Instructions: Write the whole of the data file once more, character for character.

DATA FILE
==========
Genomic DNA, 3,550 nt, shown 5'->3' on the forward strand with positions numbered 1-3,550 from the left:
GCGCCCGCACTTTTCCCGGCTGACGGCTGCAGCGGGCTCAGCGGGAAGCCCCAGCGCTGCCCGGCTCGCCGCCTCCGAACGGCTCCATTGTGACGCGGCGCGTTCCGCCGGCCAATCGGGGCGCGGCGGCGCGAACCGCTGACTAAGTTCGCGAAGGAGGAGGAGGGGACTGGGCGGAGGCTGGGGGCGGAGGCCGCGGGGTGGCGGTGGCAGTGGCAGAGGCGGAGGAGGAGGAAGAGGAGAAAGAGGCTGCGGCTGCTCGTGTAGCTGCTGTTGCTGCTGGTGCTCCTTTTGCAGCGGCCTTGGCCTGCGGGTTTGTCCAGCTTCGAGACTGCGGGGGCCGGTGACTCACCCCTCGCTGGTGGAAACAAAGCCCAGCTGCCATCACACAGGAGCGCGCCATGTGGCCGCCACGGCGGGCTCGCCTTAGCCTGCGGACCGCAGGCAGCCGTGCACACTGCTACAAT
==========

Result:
Genomic DNA, 3,550 nt, shown 5'->3' on the forward strand with positions numbered 1-3,550 from the left:
GCGCCCGCACTTTTCCCGGCTGACGGCTGCAGCGGGCTCAGCGGGAAGCCCCAGCGCTGCCCGGCTCGCCGCCTCCGAACGGCTCCATTGTGACGCGGCGCGTTCCGCCGGCCAATCGGGGCGCGGCGGCGCGAACCGCTGACTAAGTTCGCGAAGGAGGAGGAGGGGACTGGGCGGAGGCTGGGGGCGGAGGCCGCGGGGTGGCGGTGGCAGTGGCAGAGGCGGAGGAGGAGGAAGAGGAGAAAGAGGCTGCGGCTGCTCGTGTAGCTGCTGTTGCTGCTGGTGCTCCTTTTGCAGCGGCCTTGGCCTGCGGGTTTGTCCAGCTTCGAGACTGCGGGGGCCGGTGACTCACCCCTCGCTGGTGGAAACAAAGCCCAGCTGCCATCACACAGGAGCGCGCCATGTGGCCGCCACGGCGGGCTCGCCTTAGCCTGCGGACCGCAGGCAGCCGTGCACACTGCTACAAT